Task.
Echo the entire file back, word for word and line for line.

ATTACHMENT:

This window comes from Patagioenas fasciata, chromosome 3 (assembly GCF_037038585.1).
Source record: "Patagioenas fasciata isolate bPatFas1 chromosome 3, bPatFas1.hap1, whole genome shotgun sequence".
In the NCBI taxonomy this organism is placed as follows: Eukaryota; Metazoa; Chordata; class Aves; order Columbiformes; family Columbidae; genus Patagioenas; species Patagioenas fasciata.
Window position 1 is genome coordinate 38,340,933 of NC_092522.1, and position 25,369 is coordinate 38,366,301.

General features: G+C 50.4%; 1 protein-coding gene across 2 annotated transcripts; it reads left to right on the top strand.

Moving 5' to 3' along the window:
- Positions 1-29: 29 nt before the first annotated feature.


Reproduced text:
This window comes from Patagioenas fasciata, chromosome 3 (assembly GCF_037038585.1).
Source record: "Patagioenas fasciata isolate bPatFas1 chromosome 3, bPatFas1.hap1, whole genome shotgun sequence".
In the NCBI taxonomy this organism is placed as follows: Eukaryota; Metazoa; Chordata; class Aves; order Columbiformes; family Columbidae; genus Patagioenas; species Patagioenas fasciata.
Window position 1 is genome coordinate 38,340,933 of NC_092522.1, and position 25,369 is coordinate 38,366,301.

General features: G+C 50.4%; 1 protein-coding gene across 2 annotated transcripts; it reads left to right on the top strand.

Moving 5' to 3' along the window:
- Positions 1-29: 29 nt before the first annotated feature.